CIEE Barcelona Program: Language & Culture
Semester: Spring 2012
Home School: University of Colorado, Boulder
“Take risks. If you win, you will be happier. If you lose, you will be wiser.”
People go abroad to “study” of course, but some of the more prominent questions that pop into all of our heads are: Where am I going to travel while I’m abroad? How am I going to meet friends? Where will I go out at night? Where can I find the best food? And of course, where am I going to live?!
Deciding between the homestay and residencia option was a challenge for me. I was torn because I wanted to have the freedom to do whatever I wanted, but I also wanted to immerse myself more into the culture of Barcelona. After about a month of debating back and forth between which option I wanted to do, I decided to live with a host family. The night before I met my host family, I was so nervous that I think I got about 30 minutes of sleep, if that. Then the moment came at 5 PM the following day when my host mother, Rosa, came to pick me up and take me to my new home. My first impression of her was that she was one of the nicest, most genuine women I have ever met. Our first bonding moment was lugging my two enormous suitcases up two flights of narrow stone stairs up into her apartment. She kept saying expressions in Spanish, and I in English, until we got to the top of the stairs, completely out of breath, laughing hysterically.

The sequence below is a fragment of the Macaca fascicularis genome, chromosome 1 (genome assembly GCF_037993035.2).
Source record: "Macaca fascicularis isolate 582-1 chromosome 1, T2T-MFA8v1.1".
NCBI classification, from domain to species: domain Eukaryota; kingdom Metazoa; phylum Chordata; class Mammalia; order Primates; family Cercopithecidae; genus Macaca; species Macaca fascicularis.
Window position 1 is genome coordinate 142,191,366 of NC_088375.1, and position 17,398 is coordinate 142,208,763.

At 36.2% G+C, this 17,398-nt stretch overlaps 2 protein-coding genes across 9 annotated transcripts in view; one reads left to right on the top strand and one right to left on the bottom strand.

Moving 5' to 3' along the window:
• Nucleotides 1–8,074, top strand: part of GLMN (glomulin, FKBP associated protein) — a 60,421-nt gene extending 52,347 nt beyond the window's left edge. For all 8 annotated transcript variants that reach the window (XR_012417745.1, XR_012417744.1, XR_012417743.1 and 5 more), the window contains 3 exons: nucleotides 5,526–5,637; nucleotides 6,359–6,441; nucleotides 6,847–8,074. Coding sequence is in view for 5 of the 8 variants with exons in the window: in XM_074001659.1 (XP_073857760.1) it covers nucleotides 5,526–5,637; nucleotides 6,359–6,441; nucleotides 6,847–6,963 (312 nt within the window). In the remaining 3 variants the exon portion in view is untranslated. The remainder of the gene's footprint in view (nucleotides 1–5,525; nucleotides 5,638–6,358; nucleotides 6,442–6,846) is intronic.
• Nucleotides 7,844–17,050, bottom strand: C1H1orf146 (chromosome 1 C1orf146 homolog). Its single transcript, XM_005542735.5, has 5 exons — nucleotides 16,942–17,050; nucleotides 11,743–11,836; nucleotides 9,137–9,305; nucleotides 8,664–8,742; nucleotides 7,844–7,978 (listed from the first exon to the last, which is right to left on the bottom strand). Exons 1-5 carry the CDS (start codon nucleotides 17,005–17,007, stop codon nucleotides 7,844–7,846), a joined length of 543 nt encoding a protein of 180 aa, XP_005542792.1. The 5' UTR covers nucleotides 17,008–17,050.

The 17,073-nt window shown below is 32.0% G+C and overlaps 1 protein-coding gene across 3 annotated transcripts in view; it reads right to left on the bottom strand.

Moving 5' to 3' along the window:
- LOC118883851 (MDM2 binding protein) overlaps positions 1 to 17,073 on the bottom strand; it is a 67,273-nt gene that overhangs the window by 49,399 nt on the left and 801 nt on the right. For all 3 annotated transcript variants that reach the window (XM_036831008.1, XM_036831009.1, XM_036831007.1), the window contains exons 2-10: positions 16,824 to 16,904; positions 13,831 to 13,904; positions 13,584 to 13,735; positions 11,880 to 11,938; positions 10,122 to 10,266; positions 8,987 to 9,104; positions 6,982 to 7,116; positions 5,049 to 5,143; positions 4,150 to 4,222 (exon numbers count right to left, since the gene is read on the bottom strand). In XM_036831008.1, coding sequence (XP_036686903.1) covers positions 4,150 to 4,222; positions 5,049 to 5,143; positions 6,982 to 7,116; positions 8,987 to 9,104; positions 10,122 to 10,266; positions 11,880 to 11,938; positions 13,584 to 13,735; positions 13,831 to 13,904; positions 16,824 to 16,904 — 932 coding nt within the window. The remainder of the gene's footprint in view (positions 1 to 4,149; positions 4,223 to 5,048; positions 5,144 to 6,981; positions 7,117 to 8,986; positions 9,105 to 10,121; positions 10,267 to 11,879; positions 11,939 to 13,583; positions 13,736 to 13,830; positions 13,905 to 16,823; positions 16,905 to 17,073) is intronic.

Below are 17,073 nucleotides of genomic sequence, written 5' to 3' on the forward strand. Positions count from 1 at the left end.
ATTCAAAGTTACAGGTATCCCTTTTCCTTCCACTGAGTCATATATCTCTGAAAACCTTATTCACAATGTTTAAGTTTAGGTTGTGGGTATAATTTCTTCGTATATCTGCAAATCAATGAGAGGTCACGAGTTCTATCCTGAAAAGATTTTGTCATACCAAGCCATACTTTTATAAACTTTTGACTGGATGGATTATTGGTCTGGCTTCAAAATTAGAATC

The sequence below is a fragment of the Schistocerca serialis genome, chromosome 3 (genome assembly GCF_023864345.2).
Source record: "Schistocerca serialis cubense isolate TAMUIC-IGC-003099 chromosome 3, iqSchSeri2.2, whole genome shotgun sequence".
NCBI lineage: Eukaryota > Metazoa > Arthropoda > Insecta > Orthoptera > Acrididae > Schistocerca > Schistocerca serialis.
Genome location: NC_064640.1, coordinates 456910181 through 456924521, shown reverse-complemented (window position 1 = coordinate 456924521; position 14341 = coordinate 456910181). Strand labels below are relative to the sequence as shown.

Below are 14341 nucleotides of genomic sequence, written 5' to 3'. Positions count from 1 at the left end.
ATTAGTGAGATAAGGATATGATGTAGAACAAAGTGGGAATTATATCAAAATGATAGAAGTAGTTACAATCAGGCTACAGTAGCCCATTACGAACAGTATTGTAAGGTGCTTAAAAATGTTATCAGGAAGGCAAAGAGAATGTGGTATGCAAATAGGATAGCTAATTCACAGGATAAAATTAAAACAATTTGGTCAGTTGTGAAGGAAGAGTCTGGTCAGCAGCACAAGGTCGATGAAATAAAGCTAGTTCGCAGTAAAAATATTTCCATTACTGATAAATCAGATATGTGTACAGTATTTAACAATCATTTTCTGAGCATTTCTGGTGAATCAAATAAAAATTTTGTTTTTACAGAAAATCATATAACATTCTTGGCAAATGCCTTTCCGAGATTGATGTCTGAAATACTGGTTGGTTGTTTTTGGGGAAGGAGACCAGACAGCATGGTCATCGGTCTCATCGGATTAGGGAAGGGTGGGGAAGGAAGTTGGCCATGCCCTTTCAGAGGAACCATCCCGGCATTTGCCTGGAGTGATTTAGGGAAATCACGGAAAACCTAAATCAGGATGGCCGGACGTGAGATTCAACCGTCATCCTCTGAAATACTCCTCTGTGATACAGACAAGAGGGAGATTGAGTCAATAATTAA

What I like the most about living in the homestay is that I feel like I have a home away from home. Rosa, her fifteen-year-old daughter Carla, and I eat dinner together every night and then spend an hour or so afterward just talking, watching the news, laughing, and telling stories. I have met other members of their family as well as their friends. Everyone is so welcoming and excited to meet me.
My Spanish has also greatly improved since I first came to Barcelona at the end of December. Carla and Rosa correct my grammatical mistakes, edit my Spanish papers, and teach me fun phrases. My favorite moments I share with them are when we try to tell each other stories and the language barrier gets in the way. One example is last week when I asked my host mother to correct my composition for Spanish class. I asked her: “Puedes corregir mi composición?” She thought that I meant my composition, as in my outfit and went on to tell me I looked fine and that she liked my red pants. I tilted my head and looked at her very confused, wondering how my red pants related to my Spanish homework. After we both stood confused for about 30 seconds, we burst out laughing and figured out what each other meant.
I was worried before that being in the homestay meant that I wouldn’t be able to go out and meet people and that I would feel isolated away from everyone. It is actually the exact opposite. I have also made some very important friends that I know I will keep in contact with when I return to the states. I have made friends with people in my classes, other students in CIEE, and even Spanish natives that we met through our intercambios. Last night, I went to an all-you-can-eat sushi restaurant with two Spanish girls and two of my friends in CIEE. Not only was the food delicious and I was so full that I couldn’t move after, but I got to think of how nice it was to be here experiencing life with the local Spanish students my age. I have made friends here that I eat lunch with, travel with, hang out on the weekends, go out and have drinks with and also just sit around and do absolutely nothing with-just like as if I were home in the States!
Adjusting to change can be a difficult process, and often it is our first instinct to follow what is more comfortable. It was a challenge for me to reach outside of my comfort bubble and try new things, and I couldn’t be happier that I made that choice.
For more stories about living with a home stay, click here.